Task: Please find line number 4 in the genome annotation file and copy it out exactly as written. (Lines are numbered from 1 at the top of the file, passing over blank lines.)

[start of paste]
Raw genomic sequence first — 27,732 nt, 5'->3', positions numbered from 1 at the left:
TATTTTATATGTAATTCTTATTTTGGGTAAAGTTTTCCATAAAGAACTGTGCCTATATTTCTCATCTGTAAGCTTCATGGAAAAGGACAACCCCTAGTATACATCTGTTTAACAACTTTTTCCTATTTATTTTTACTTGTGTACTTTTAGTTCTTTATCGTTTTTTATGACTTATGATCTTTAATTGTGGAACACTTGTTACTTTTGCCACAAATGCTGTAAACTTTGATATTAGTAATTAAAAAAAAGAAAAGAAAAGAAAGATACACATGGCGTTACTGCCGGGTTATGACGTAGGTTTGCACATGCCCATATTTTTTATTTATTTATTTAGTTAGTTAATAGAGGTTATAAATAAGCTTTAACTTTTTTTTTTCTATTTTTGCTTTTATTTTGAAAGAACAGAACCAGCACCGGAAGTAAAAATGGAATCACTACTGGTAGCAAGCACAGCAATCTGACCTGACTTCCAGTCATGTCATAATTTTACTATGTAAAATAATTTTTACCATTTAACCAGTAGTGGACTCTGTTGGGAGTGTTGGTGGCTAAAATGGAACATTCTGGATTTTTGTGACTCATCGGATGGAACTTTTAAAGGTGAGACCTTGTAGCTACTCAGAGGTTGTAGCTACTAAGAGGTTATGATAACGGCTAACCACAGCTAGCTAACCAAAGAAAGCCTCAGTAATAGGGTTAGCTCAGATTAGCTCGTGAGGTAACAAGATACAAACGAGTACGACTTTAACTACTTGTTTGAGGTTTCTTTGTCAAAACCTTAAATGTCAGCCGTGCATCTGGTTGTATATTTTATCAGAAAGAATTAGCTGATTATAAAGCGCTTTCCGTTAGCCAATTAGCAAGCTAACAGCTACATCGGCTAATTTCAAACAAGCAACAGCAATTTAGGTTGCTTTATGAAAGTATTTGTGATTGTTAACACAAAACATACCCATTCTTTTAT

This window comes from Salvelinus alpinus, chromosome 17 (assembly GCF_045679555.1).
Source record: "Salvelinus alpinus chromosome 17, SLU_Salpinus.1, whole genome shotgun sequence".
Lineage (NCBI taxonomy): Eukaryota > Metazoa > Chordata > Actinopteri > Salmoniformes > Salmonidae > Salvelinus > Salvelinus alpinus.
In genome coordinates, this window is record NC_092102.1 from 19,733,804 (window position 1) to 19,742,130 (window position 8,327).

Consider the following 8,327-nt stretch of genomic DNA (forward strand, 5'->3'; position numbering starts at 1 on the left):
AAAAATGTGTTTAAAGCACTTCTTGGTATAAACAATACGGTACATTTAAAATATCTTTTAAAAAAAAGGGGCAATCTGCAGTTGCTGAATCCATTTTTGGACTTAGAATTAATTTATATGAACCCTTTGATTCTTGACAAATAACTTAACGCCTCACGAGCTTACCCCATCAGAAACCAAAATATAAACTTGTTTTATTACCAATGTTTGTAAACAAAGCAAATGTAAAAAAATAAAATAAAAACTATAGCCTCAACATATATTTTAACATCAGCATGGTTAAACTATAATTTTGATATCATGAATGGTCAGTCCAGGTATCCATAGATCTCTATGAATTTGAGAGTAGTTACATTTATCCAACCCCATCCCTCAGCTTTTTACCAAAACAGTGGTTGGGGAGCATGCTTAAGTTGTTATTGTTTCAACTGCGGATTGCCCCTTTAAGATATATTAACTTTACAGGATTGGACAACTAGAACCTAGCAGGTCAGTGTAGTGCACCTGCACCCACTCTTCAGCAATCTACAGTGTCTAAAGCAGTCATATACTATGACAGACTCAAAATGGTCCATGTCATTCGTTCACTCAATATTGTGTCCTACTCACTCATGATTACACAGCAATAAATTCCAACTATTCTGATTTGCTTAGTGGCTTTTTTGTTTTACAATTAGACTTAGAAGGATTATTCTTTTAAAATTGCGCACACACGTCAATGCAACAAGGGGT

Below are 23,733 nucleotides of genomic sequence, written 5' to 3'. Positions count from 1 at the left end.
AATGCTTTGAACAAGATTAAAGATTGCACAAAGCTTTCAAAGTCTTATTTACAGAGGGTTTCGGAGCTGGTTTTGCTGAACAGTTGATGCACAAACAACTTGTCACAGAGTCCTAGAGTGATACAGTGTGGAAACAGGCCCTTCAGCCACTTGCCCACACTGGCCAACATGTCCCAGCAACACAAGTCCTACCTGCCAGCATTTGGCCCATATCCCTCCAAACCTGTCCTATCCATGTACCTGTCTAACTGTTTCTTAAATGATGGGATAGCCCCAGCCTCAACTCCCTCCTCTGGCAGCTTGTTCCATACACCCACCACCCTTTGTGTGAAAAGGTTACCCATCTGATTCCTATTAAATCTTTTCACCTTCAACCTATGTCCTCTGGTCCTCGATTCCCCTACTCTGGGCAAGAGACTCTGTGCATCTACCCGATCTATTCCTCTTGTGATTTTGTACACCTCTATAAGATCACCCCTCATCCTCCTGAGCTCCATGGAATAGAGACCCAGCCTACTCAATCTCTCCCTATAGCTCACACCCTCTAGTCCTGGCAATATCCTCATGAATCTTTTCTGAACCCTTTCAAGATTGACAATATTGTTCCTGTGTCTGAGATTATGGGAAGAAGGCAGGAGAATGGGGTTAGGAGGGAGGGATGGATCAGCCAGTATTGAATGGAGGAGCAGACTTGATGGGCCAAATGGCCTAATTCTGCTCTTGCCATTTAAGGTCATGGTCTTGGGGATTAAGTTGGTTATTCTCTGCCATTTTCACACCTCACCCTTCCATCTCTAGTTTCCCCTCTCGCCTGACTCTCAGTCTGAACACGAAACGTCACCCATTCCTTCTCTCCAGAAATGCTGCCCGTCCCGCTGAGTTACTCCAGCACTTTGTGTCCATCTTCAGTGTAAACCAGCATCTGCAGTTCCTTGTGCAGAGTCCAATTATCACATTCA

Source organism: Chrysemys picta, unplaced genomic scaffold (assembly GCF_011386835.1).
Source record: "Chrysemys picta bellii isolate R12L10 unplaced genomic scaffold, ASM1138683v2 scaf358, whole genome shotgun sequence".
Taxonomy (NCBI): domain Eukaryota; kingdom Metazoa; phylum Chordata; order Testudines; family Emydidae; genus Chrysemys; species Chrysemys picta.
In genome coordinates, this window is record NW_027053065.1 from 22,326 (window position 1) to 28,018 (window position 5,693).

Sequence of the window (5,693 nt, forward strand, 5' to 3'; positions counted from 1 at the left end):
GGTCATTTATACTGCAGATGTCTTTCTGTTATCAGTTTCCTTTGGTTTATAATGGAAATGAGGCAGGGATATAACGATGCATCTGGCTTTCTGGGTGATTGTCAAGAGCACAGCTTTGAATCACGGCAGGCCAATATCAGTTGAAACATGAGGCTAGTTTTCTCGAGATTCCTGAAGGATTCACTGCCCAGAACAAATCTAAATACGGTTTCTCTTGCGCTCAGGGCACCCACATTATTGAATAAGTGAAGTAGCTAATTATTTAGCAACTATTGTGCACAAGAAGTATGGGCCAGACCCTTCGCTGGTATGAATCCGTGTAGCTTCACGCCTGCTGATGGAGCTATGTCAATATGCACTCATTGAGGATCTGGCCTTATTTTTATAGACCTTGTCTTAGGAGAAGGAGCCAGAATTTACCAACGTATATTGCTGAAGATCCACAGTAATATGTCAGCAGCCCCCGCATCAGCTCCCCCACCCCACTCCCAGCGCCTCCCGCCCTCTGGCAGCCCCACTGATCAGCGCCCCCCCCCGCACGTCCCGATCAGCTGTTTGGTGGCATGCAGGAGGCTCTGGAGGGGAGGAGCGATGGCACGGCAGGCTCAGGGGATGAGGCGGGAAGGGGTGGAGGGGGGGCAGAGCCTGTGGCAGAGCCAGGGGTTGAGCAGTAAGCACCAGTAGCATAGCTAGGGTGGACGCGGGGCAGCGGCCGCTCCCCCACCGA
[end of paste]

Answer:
Source record: "Salvelinus alpinus chromosome 17, SLU_Salpinus.1, whole genome shotgun sequence".